By Barbara Starr
North Korea likely engaged in a deliberate campaign of deception before a December 12 long-range missile launch, catching the United States and its Asian allies "off guard," according to a U.S. official with direct knowledge of analysis of the incident conducted by U.S. military and intelligence agencies.
The official told CNN that American and Japanese military ships and missile defenses were fully operational and protecting land, sea and airspace on December 12, but that the launch was a surprise when it actually happened.
"We had our dukes up, operationally, but we were caught off guard," the official said.
"The clues point to a concerted effort to deceive us," the official said. The analysis was ordered in the wake of the launch to determine what exactly happened and how much the U.S. intelligence knew at the time.
By Paula Hancocks and Greg Botelho
The rocket launched earlier this month by North Korea had the capability to travel more than 6,000 miles, meaning this type of rocket could strike the United States, South Korean defense officials said.
In remarks to reporters Friday, which were embargoed until Sunday, three officials with South Korea's defense ministry offered their observations about the December 12 launch based on a recovered oxidizer tank that had been part of one of the rocket's boosters. According to NASA, an oxidizer tank contains oxygen compounds that allow rocket fuel to burn in the atmosphere and outside of it, in space.
North Korean officials cheered what they hailed as a successful launch of a long-range rocket, which they said put a satellite in orbit. But the mission drew international condemnation, with many viewing it as cover for testing of ballistic missile technology, which the United Nations has forbidden Pyongyang from using.
The South Korean military officials said the evidence they found helps show their nuclear-equipped rival's intent and progress in developing intercontinental ballistic missiles.FULL STORY
By Elise Labott
North Korea's success in launching a satellite into orbit has put the Obama administration on unfamiliar ground, no longer able to dismiss North Korea's efforts as failure but loath to acknowledge its success.
Moreover, beyond its typical response of statements of condemnation and efforts at strengthening sanctions, the U.S. does not seem to have a playbook for curbing North Korea's increasingly threatening behavior.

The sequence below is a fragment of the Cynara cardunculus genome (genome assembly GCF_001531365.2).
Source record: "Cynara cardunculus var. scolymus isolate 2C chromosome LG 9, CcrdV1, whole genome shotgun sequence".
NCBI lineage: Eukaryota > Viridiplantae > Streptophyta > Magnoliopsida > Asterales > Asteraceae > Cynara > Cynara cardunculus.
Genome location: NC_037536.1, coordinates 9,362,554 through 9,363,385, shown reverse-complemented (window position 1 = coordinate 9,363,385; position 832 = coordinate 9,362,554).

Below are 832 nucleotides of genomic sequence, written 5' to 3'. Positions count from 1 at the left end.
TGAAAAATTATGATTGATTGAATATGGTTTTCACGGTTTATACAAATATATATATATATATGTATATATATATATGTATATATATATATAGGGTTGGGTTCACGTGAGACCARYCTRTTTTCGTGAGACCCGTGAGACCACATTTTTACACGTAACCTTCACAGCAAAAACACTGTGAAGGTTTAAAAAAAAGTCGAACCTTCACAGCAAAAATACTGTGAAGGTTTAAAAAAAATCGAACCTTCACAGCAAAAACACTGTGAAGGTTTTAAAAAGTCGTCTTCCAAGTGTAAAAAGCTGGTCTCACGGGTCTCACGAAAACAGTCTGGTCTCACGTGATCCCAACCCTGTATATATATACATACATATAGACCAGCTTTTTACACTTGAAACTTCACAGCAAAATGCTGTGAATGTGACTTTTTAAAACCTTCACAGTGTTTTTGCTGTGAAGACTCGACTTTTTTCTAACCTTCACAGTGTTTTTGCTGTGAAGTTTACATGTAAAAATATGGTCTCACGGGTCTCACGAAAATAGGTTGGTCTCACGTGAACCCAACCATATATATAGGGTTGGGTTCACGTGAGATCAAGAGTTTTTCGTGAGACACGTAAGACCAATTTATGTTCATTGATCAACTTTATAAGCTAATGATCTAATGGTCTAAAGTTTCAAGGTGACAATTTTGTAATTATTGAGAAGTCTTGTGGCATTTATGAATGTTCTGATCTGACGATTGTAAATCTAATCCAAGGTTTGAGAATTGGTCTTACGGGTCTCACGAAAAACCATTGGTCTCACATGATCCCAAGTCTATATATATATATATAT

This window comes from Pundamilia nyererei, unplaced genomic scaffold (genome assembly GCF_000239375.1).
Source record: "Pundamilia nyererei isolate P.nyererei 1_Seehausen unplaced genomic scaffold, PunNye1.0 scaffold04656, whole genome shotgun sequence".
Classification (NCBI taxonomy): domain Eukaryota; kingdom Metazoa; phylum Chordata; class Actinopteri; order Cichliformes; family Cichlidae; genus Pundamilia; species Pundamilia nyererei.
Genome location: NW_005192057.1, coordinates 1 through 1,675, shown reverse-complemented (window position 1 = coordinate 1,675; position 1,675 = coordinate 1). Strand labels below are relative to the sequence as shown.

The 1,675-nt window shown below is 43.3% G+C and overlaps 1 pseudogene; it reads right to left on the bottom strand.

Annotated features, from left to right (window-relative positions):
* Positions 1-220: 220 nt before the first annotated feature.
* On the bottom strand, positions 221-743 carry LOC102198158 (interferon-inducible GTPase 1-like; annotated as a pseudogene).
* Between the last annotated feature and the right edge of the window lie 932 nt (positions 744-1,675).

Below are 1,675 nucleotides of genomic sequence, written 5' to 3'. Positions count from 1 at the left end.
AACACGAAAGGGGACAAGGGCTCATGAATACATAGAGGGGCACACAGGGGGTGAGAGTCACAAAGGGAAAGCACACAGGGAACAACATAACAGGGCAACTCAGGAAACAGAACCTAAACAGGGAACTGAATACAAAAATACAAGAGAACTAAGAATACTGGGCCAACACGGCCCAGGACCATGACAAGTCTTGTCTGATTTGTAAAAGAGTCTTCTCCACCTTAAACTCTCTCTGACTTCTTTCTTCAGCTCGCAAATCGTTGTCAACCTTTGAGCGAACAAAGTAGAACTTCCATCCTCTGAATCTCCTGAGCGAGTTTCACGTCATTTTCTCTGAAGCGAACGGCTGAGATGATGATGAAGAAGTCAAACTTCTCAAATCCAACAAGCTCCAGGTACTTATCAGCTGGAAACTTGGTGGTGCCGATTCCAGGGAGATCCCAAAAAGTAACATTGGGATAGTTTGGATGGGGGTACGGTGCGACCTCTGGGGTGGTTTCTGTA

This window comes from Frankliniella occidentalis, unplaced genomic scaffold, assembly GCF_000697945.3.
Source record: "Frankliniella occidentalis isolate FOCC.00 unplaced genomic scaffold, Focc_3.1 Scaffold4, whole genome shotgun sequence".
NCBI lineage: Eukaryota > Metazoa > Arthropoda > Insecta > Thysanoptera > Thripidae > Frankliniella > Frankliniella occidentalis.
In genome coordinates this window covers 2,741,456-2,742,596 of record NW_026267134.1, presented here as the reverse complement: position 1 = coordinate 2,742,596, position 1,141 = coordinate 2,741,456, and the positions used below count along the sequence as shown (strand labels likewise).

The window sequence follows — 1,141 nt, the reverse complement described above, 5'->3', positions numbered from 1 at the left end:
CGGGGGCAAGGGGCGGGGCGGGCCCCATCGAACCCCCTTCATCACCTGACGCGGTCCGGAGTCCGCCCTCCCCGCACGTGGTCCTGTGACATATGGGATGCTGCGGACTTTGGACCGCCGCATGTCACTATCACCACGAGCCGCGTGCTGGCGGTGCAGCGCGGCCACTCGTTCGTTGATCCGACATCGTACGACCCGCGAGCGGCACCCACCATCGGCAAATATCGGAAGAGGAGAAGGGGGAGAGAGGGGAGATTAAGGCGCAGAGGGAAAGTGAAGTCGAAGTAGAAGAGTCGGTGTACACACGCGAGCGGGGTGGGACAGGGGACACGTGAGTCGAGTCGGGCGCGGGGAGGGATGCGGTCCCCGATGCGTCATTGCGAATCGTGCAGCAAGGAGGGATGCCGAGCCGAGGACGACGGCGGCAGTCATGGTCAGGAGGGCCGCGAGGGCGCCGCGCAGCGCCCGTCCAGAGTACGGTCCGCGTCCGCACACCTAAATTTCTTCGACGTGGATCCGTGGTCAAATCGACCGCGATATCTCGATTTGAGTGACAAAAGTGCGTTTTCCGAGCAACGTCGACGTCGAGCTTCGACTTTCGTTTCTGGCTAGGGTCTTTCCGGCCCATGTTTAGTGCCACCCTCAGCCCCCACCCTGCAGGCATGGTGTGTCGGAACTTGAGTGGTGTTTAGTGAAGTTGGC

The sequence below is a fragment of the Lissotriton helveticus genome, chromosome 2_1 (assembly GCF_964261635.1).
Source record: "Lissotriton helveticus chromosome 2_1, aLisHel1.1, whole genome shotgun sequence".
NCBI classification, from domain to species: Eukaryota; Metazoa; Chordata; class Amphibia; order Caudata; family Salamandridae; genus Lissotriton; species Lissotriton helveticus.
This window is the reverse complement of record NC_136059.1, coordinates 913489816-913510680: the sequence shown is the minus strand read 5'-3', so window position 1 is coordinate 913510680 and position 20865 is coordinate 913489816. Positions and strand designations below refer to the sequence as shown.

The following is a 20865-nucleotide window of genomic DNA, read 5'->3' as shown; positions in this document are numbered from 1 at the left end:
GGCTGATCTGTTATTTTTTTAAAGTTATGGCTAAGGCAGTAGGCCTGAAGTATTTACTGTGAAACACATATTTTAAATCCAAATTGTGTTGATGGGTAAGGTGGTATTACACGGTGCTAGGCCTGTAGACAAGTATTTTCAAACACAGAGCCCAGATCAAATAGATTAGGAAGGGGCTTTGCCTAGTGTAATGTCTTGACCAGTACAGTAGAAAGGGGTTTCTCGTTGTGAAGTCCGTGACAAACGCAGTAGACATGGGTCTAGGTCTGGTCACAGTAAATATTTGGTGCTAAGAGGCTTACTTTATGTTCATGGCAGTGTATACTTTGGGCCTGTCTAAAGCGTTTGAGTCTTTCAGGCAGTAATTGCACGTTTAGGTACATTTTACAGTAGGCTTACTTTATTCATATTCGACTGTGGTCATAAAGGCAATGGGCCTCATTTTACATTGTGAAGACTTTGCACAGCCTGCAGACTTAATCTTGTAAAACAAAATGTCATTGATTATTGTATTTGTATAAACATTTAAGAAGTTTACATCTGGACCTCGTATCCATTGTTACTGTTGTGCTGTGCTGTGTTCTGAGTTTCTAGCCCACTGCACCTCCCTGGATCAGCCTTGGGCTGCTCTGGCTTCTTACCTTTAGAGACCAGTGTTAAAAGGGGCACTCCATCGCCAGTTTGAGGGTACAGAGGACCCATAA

The U.S. government was braced before the launch, with Asia hands across the U.S. government tracking North Korea's preparations and warning against going through with it. Officials have voiced concern that such a feat would prompt an arms race in East Asia.
"We've been very concerned about their firing this missile, in violation of every international standard and rule," Defense Secretary Leon Panetta told CNN's Erin Burnett. "It's clear that have one of the reasons we're rebalancing in the Pacific is to deal with the threat from North Korea, and we will. We're prepared to do that. We will respond if we have to."
By Mike Mount
North Korea's latest missile launch moved the United States into new territory as the success of putting a satellite into orbit could also mean the reclusive country is one giant step closer to firing a missile across the Pacific.
The United States is examining information from Wednesday's launch to gather clues about the capabilities of North Korea's rocket technology that can be converted for use in long-range missiles.
Experts say the launch shows North Korea's rocket has the range to hit Hawaii and parts of the West Coast of the United States.
Secretary of Defense Leon Panetta told CNN's Erin Burnett on Wednesday he is "confident" the United States could stop an incoming missile from North Korea.
By Mike Mount
The North Korean rocket launch caught the United States by surprise as it occurred earlier than expected, defense and senior U.S. officials told CNN on Wednesday.
Military and intelligence were on heightened readiness for the launch because of intelligence and that North Korea had announced a window, according to a defense official.
One U.S. official disputed the suggestion that the launch was a surprise saying that, "North Korea's launch occurred during the anticipated window."